Work with Your Pet to Avoid Owner Surrender
Bringing a pet into your family is a significant commitment. As stated above, do your homework and choose the right pet. Also, keep in mind that you will have to raise this pet to be the pet you're hoping to have. Very few pets are perfectly well-behaved and 100% healthy when they walk through the door.
Budget for your pet's initial veterinary care, which can vary depending on where you get your pet. Purebred pups from a breeder and very young rescues will need additional vaccines because of their ages. Older pets from rescues will likely come fully vetted and up-to-date on their vaccines but may bring minor ailments like UTIs, URIs, or parasites that need veterinary attention due to exposure at the shelter or foster homes.
If your pet is displaying "deal-breaker" behaviors, immediately address them by reaching out to your breeder, rescue, shelter, and pet care team - like your pet sitter - for advice. As animal lovers, our goal is always to keep pets in their homes therefore we're happy to refer you to a trainer, offer tips and tricks, if appropriate, and assist you in your search for the ideal training team.
When hiring a trainer, we recommend they be positive trainers that only use rewards to modify behavior. A great book to get you started in your training journey for dogs of any age is Raising the Worst Dog Ever: A Survival Guide by expert dog trainer, Dale Ward. What makes this book special is that it's part memoir, part dog training guide. It's a great place to start with dogs of all ages.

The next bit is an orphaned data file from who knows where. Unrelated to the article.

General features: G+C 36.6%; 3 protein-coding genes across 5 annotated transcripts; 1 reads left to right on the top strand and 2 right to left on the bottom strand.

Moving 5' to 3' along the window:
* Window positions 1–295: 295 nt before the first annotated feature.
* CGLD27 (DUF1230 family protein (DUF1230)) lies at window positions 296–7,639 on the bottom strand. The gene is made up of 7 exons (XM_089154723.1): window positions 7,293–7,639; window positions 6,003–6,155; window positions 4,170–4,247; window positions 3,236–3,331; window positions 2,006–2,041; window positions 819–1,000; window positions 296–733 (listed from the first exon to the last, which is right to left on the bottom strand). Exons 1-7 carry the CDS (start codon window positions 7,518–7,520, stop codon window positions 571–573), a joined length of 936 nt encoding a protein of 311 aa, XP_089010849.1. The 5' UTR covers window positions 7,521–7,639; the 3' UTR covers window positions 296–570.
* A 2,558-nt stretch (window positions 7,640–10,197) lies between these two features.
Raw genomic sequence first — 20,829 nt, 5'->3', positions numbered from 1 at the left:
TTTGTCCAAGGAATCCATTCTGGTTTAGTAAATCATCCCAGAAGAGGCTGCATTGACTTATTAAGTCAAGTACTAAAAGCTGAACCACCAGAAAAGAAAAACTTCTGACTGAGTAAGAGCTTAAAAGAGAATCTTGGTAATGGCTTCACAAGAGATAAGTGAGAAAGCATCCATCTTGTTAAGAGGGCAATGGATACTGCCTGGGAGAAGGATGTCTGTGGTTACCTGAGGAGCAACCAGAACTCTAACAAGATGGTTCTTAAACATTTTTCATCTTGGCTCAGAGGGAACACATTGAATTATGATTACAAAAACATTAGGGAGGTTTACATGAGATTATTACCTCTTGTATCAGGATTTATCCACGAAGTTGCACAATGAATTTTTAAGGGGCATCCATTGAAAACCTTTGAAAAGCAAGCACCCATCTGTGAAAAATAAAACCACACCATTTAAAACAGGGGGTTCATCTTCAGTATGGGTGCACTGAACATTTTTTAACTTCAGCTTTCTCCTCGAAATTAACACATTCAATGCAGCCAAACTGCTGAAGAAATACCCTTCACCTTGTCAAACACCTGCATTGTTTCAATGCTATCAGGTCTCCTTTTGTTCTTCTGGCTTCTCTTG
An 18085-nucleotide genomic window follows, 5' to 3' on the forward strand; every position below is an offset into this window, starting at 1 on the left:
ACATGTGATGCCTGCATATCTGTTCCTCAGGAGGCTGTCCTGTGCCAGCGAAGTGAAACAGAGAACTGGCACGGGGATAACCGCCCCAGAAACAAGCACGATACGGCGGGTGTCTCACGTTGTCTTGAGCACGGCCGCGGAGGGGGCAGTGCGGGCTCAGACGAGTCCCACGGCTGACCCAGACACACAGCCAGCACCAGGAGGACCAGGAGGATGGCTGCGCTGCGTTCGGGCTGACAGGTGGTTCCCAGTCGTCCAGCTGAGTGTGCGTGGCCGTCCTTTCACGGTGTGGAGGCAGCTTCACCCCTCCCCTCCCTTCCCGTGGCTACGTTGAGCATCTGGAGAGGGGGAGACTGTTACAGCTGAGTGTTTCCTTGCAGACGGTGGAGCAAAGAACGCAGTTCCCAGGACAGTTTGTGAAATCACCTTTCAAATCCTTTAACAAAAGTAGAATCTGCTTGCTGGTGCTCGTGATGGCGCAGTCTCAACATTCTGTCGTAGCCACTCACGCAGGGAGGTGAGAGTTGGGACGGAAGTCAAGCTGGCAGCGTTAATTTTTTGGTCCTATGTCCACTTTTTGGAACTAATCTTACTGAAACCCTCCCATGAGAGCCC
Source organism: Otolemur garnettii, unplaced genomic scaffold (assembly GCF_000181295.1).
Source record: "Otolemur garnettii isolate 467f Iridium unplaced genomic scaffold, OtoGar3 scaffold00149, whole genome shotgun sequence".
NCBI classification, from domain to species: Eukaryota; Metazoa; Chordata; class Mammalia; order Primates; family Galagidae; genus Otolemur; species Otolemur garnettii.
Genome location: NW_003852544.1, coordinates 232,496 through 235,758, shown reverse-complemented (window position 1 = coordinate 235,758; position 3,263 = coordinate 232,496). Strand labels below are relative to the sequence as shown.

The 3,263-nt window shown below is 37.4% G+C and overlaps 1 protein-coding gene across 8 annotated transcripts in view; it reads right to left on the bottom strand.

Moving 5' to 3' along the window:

Find & Use Your Resources
Many owner surrenders could be avoided if families had access to greater resources or the time to invest in their new pet's training. Many families lack the financial resources to hire a dog trainer or provide veterinary care if their pet falls seriously ill.
Thankfully, there are programs out there that can help families keep their pets if they want to. Many of these programs are donation-funded. We believe helping fund these programs is a wonderful way to support animal welfare.
If you or anyone you know is experiencing hardship that impedes your ability to keep your beloved pet, you can learn more about finding support here. Don't be afraid to ask for help!
At Hearts at Home, we do our very best to support local and national pet organizations that work tirelessly to reduce homeless animal populations by matching them with loving families. We applaud shelter and rescue workers for their efforts and recognize that they face many challenges.
We believe our in-home pet care services are a great way to help acclimate new pets to their household, offer safe and controlled socialization with new people, and allow families to share their pet care responsibilities with a trusted professional when days are busy and when they travel.
To learn more about our in-home dog walking, pet sitting, and home care services, submit a new client questionnaire here. For more information, visit our website or contact us by email at Hello@HeartsAtHomePetSitting.com or by phone at 757-745-9868.
Our service areas include Yorktown, Poquoson, Newport News, and Hampton, Virginia.